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Elizabeth Chadwick: Making History Live

Writing.ie | Magazine | Special Guests | Women’s Fiction

By Jane Travers

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Two years ago, I was writing my first novel and struggling madly with a certain Scene of an Intimate Nature. This blasted scene was making me sweat, and not in a good way. The stress of making it read well and credibly without resorting to heaving bosoms and straining members had me pacing up and down the floor of my office and screeching at my husband if he attempted to come into the room. Eventually, as ever, I hyperventilated onto Twitter where one @chadwickauthor proceeded to calm me down and talk me through writing a love scene, addressing with me why I found it so hard (no sniggering there in the cheap seats!).

@chadwickauthor is none other than Elizabeth Chadwick, the award-winning, best-selling and prolific author of historical fiction. Not only was I stunned that she took half an hour out of her busy day to talk me down, I was also incredibly impressed by the calm common sense of her advice when it came to writing such scenes. Cut to two years later, and I was asked to interview Elizabeth Chadwick for writing.ie. My Impressometer went stratospheric when Elizabeth actually remembered our Twitter conversation and referred to some of the advice she gave me. But then, as I was soon to learn, Elizabeth has a phenomenal ability to recall conversations, research details and minutiae. Add to that a strong work ethic and a formidable degree of self-discipline, and it becomes easier to see how she is close to publishing her twenty-third novel.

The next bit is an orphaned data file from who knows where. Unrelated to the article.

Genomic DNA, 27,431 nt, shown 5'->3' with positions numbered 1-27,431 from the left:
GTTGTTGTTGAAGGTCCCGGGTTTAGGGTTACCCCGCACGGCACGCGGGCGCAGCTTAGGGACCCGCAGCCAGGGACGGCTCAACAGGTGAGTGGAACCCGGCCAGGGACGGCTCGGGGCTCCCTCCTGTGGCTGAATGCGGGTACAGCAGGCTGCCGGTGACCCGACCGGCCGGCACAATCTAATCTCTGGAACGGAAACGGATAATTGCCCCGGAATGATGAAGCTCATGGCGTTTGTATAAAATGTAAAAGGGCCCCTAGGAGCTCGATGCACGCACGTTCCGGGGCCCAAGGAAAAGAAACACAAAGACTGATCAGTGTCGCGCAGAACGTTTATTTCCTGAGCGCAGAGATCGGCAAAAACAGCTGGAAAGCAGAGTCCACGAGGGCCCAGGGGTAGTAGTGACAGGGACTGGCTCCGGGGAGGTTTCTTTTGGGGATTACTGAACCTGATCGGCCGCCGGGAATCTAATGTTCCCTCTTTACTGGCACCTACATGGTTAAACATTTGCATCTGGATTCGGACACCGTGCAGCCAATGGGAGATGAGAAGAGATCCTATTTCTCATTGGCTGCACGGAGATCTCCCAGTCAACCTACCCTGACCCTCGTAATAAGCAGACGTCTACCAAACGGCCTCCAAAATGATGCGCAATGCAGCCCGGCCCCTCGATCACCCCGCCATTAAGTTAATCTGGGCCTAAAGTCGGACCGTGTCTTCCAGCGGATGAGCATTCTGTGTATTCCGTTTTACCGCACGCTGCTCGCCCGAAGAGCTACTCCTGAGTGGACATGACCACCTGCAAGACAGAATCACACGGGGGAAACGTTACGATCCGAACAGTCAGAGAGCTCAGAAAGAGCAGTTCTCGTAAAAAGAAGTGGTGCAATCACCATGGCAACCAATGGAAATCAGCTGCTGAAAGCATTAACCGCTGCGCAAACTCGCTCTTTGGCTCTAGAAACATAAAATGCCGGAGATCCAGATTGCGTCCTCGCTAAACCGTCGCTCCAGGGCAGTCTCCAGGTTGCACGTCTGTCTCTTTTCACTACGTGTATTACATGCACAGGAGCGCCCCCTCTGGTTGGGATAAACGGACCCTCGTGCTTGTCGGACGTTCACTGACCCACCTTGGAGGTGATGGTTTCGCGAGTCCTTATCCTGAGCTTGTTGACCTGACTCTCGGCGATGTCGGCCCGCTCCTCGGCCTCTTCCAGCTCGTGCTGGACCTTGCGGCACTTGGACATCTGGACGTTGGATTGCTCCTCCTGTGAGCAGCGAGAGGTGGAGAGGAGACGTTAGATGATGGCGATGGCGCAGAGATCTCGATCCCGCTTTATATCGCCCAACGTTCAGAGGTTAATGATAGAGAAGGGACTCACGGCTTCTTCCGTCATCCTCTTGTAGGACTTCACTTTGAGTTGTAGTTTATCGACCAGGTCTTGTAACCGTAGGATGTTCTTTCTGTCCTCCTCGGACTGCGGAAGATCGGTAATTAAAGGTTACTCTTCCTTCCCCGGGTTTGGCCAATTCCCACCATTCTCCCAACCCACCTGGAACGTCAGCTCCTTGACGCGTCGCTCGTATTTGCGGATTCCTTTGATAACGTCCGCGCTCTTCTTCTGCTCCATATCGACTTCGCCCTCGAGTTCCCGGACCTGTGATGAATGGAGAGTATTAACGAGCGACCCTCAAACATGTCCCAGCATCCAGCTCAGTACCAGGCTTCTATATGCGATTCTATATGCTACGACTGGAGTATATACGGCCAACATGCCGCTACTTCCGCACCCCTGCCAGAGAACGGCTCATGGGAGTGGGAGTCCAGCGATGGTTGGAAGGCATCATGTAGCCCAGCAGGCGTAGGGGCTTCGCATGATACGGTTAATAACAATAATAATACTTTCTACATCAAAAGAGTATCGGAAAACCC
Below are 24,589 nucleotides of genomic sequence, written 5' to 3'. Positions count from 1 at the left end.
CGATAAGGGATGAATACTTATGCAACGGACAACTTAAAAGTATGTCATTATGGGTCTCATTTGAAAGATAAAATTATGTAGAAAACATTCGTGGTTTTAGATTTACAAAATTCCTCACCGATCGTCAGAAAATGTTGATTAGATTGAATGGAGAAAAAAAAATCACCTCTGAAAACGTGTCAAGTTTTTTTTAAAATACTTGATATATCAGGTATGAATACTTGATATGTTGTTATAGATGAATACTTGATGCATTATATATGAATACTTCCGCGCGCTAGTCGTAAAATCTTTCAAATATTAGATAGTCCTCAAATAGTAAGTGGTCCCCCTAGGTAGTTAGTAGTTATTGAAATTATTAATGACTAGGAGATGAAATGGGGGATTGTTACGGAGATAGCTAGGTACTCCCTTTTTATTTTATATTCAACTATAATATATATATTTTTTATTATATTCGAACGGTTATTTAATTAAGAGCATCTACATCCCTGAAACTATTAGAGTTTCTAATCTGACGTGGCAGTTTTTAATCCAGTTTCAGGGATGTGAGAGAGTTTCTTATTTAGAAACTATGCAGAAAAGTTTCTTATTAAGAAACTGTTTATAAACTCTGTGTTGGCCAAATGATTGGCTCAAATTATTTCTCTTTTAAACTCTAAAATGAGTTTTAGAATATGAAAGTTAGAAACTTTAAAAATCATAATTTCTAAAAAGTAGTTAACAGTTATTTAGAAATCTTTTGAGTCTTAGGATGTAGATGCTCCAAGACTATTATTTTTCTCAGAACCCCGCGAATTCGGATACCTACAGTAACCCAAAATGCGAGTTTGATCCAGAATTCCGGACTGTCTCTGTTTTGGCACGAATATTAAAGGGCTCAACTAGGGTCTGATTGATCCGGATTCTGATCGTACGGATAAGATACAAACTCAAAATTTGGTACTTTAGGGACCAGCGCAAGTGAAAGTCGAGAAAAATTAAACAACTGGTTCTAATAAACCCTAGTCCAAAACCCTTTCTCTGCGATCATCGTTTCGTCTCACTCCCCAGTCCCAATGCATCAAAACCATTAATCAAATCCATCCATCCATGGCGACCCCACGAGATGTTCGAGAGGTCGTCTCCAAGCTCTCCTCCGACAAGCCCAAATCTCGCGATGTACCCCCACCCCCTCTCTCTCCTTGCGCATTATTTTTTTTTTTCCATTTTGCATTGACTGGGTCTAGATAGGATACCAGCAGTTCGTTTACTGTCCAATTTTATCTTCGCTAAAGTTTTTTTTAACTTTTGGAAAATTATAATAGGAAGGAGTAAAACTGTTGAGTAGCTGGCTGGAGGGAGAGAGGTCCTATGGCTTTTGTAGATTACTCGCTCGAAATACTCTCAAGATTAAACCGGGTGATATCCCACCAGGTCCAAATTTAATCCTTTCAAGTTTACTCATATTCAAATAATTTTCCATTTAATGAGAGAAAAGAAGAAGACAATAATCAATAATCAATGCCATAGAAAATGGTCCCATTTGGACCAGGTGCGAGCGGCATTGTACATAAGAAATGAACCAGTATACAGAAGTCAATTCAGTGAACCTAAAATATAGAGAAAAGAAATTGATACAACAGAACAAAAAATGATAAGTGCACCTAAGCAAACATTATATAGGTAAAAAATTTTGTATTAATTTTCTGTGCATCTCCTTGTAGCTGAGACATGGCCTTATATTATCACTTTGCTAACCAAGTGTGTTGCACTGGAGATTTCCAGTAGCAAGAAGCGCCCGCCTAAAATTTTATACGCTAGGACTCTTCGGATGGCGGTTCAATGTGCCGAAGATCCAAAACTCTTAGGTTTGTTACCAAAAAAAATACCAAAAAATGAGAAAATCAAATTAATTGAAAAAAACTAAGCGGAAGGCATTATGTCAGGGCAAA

I asked Elizabeth about her writing life and whether she tackles every novel in the same way.

‘I do tend to approach my novels in the same way. It’s changed, though, as my career has changed. In my first novel I began with an imaginary protagonist with a rough idea of where the story was going. The game plan was very loose. Now I write biographical fiction so I know the main turning points as I’m going, I can see it as though it’s a map and I just have to fill in the scenes.’

Elizabeth works very closely with her agent, Carole Blake of Blake Friedmann. Together they have their own style of working which doesn’t vary. Elizabeth writes the first three chapters and polishes them like mad before continuing with the rest of the novel. She passes these chapters to her agent, who uses them as a sales tool. Then Elizabeth finishes writing the first draft without looking back and re-reading.